I will record a sound sample when the strings settle in a little more - maybe it will be today.

The head material is not at all elastic. It is much like Mylar in this respect. I had to pre-tension it by mounting temporary blocks of wood around the head, with bolts through them down through a plate at the back of the banjo, and tightening the bolts to the desired tension. Then I wrapped an aluminum band around the edge, and put in the sheet metal screws through the band, the head material, and the aluminum frying pan rim (pre-drilled holes in the metal) to hold the head tight. Then I trimmed the excess material.
after pulling it tight
after pulling it tight
I will be probably building a few of these for sale but I intend to take this one backpacking this summer. I forgot to mention, the total weight of this banjo is a hair over 2 pounds (less than 1kg for our rational, non-American friends). As for changes, I think I will try using more tensioning bolts to try and eliminate any puckers (there are a few minor ones on this banjo), and also epoxy between the head and the rim to make darn sure it doesn't slip out. I also have a strange cooking pan that has a cone coming up in the center which I think I'll leave as an internal resonator and see how that sounds on the next one.
A strange pan
A strange pan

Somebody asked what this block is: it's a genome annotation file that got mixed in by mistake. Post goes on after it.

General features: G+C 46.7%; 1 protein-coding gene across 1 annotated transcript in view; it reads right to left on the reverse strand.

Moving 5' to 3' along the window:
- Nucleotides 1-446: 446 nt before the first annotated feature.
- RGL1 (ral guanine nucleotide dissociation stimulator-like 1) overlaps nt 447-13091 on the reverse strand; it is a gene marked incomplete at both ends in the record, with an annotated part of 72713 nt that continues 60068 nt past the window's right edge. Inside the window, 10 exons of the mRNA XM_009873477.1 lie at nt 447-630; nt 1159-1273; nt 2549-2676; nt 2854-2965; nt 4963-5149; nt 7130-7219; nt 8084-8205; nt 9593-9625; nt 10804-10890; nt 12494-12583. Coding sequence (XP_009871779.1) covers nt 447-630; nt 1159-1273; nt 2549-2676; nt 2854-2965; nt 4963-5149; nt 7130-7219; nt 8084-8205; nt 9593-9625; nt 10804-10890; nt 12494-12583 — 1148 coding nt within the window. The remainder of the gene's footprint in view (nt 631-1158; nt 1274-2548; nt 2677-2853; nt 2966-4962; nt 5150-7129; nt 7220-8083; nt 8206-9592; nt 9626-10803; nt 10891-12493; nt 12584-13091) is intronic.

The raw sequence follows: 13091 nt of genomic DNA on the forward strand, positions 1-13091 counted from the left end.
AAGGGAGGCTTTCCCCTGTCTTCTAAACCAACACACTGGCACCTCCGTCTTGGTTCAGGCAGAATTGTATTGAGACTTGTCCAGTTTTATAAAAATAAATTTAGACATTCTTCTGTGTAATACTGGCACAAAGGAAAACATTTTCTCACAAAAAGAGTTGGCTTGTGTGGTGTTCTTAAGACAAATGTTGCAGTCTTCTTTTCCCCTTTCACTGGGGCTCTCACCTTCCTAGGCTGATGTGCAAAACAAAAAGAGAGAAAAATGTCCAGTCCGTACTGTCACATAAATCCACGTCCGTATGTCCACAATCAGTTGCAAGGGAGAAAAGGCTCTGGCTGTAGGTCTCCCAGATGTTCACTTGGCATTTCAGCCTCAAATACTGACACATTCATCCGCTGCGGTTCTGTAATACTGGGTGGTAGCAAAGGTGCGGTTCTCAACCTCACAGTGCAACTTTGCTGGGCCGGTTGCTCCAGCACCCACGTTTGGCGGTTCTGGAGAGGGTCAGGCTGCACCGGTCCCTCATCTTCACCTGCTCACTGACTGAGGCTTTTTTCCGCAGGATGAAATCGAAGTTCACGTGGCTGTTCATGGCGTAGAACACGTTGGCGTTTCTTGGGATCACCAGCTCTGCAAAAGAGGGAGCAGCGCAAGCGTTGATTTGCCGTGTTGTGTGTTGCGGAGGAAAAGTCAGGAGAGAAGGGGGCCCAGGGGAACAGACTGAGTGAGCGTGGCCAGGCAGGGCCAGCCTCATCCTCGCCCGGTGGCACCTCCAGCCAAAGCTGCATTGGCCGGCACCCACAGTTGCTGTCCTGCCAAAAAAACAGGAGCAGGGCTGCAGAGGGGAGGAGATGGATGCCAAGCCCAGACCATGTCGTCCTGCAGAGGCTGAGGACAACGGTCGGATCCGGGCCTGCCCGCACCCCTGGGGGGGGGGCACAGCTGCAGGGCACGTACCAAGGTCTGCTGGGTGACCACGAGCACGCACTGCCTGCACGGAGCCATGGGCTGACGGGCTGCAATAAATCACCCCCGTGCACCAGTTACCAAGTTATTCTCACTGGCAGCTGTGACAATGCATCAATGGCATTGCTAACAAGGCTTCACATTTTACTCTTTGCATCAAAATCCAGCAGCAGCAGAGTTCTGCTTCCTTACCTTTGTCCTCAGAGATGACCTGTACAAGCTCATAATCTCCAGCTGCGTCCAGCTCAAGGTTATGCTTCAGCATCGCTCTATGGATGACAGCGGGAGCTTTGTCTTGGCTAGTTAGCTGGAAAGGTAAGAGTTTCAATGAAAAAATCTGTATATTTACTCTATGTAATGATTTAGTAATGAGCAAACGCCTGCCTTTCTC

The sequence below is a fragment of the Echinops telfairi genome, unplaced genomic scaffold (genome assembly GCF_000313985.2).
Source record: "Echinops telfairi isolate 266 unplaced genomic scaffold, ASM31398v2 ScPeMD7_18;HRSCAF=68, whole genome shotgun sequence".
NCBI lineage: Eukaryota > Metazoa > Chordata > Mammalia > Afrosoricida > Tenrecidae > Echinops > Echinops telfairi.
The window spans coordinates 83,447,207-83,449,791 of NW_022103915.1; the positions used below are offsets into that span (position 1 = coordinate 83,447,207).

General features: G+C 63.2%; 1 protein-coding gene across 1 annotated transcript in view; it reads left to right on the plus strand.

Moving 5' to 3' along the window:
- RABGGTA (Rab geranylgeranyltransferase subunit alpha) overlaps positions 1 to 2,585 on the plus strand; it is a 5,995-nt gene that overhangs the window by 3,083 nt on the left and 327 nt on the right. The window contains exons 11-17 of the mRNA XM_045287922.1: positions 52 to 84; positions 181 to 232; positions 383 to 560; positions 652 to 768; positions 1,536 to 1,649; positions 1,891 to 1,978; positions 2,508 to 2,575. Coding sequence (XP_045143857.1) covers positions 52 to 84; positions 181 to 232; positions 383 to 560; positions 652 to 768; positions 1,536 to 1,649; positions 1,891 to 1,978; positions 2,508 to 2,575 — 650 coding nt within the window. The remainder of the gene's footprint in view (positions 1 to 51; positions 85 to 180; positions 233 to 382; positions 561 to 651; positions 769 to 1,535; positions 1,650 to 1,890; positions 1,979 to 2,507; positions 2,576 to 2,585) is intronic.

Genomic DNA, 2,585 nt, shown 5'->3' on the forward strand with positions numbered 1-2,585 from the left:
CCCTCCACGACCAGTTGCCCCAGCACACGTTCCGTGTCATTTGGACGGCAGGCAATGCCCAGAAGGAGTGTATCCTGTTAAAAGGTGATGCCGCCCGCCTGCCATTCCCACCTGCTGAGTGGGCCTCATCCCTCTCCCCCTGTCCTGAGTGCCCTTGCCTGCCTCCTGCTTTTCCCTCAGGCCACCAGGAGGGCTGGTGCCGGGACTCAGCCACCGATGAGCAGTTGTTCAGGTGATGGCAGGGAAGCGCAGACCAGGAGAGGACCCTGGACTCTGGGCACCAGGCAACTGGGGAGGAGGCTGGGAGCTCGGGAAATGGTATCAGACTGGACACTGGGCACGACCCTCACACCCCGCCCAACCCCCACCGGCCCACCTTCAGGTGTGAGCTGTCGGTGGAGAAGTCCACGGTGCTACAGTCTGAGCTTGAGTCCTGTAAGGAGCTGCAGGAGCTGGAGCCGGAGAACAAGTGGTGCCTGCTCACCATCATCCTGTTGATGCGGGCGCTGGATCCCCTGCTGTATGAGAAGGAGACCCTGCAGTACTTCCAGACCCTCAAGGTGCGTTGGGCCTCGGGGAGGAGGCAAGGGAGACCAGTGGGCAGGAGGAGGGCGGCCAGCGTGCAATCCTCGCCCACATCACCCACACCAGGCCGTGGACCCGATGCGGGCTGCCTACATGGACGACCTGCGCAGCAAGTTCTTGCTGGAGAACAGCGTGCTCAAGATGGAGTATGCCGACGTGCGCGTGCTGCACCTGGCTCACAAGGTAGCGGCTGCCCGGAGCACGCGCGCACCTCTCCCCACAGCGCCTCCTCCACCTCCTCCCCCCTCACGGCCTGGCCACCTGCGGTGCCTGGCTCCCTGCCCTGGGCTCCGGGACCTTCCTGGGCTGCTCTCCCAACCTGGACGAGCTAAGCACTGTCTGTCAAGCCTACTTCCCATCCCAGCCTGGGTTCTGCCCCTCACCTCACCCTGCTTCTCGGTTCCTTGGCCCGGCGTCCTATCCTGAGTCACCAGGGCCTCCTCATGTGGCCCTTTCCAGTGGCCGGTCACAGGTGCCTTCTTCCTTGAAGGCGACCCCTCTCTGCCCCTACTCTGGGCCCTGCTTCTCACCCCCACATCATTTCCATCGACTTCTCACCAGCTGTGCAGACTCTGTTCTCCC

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Jon Whitney
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Re: Jon Whitney's backpacking banjo

Post by Jon Whitney »

I posted some tunes played on this banjo to my BanjoHangout music page: http://www.banjohangout.org/myhangout/m ... p?id=29314

They are "Dixie's Land", "Jordan is a Hard Road", and "Marching Through Georgia."

Michael Lewis
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Re: Jon Whitney's backpacking banjo

Post by Michael Lewis »

I like your style Jon. I'm looking forward to what else you come up with.

Bob Menzel
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Re: Jon Whitney's backpacking banjo

Post by Bob Menzel »

Another very creative project Jon. Have you considered using pop rivets to fasten the band and reduce weight? (Note to self: Must_resist_temptation_to_build_another_banjo)
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Jon Whitney
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Re: Jon Whitney's backpacking banjo

Post by Jon Whitney »

Thought about it, haven't tried it yet. Pop rivets would make it much harder to replace the head, though.

Note_to_Bob: Why?

Bob Menzel
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Re: Jon Whitney's backpacking banjo

Post by Bob Menzel »

Yep, that did cross my mind but I'm not that experienced with banjers to know how often one would need to replace the head. PETE might hold up better for a backpacker? Pop rivets drill out easily...but you'd need to be careful with the swarf scratching your finish.

(Way too many unfinished symphonies to complete, but the seed has been planted)
Not Your Uncle